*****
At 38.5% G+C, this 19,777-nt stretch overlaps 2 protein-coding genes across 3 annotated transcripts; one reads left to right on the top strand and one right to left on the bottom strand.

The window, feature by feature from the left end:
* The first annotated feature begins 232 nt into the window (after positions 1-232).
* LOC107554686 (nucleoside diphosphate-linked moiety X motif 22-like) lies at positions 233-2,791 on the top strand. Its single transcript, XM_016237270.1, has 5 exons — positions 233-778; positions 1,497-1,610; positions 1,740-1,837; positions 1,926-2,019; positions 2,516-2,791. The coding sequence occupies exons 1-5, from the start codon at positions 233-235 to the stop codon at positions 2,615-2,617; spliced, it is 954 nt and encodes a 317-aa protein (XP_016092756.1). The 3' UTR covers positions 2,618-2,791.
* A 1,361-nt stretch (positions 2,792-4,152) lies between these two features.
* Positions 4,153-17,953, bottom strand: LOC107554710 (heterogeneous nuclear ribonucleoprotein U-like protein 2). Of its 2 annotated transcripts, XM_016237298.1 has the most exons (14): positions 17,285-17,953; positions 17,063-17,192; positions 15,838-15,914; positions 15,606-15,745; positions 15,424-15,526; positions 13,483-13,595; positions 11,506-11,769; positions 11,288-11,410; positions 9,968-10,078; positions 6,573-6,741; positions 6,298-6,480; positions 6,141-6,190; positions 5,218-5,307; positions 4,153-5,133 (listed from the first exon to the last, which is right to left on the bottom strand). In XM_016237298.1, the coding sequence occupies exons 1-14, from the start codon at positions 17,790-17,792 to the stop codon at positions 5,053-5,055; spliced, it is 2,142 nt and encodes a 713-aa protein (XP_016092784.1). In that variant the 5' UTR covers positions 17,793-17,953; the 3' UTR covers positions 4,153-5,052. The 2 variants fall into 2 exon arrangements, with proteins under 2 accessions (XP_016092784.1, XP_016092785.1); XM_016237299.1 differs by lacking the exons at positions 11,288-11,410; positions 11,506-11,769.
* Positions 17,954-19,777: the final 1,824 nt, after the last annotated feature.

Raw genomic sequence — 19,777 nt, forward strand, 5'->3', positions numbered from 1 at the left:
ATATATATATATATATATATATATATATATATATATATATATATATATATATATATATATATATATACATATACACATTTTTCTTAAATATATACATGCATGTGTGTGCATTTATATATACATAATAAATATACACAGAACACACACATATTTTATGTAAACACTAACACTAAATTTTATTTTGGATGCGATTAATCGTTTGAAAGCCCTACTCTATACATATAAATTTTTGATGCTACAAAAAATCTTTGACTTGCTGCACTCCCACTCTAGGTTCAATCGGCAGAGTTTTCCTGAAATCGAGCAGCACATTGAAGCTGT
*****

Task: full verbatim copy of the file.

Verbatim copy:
At 38.5% G+C, this 19,777-nt stretch overlaps 2 protein-coding genes across 3 annotated transcripts; one reads left to right on the top strand and one right to left on the bottom strand.

The window, feature by feature from the left end:
* The first annotated feature begins 232 nt into the window (after positions 1-232).
* LOC107554686 (nucleoside diphosphate-linked moiety X motif 22-like) lies at positions 233-2,791 on the top strand. Its single transcript, XM_016237270.1, has 5 exons — positions 233-778; positions 1,497-1,610; positions 1,740-1,837; positions 1,926-2,019; positions 2,516-2,791. The coding sequence occupies exons 1-5, from the start codon at positions 233-235 to the stop codon at positions 2,615-2,617; spliced, it is 954 nt and encodes a 317-aa protein (XP_016092756.1). The 3' UTR covers positions 2,618-2,791.
* A 1,361-nt stretch (positions 2,792-4,152) lies between these two features.
* Positions 4,153-17,953, bottom strand: LOC107554710 (heterogeneous nuclear ribonucleoprotein U-like protein 2). Of its 2 annotated transcripts, XM_016237298.1 has the most exons (14): positions 17,285-17,953; positions 17,063-17,192; positions 15,838-15,914; positions 15,606-15,745; positions 15,424-15,526; positions 13,483-13,595; positions 11,506-11,769; positions 11,288-11,410; positions 9,968-10,078; positions 6,573-6,741; positions 6,298-6,480; positions 6,141-6,190; positions 5,218-5,307; positions 4,153-5,133 (listed from the first exon to the last, which is right to left on the bottom strand). In XM_016237298.1, the coding sequence occupies exons 1-14, from the start codon at positions 17,790-17,792 to the stop codon at positions 5,053-5,055; spliced, it is 2,142 nt and encodes a 713-aa protein (XP_016092784.1). In that variant the 5' UTR covers positions 17,793-17,953; the 3' UTR covers positions 4,153-5,052. The 2 variants fall into 2 exon arrangements, with proteins under 2 accessions (XP_016092784.1, XP_016092785.1); XM_016237299.1 differs by lacking the exons at positions 11,288-11,410; positions 11,506-11,769.
* Positions 17,954-19,777: the final 1,824 nt, after the last annotated feature.

Raw genomic sequence — 19,777 nt, forward strand, 5'->3', positions numbered from 1 at the left:
ATATATATATATATATATATATATATATATATATATATATATATATATATATATATATATATATATACATATACACATTTTTCTTAAATATATACATGCATGTGTGTGCATTTATATATACATAATAAATATACACAGAACACACACATATTTTATGTAAACACTAACACTAAATTTTATTTTGGATGCGATTAATCGTTTGAAAGCCCTACTCTATACATATAAATTTTTGATGCTACAAAAAATCTTTGACTTGCTGCACTCCCACTCTAGGTTCAATCGGCAGAGTTTTCCTGAAATCGAGCAGCACATTGAAGCTGT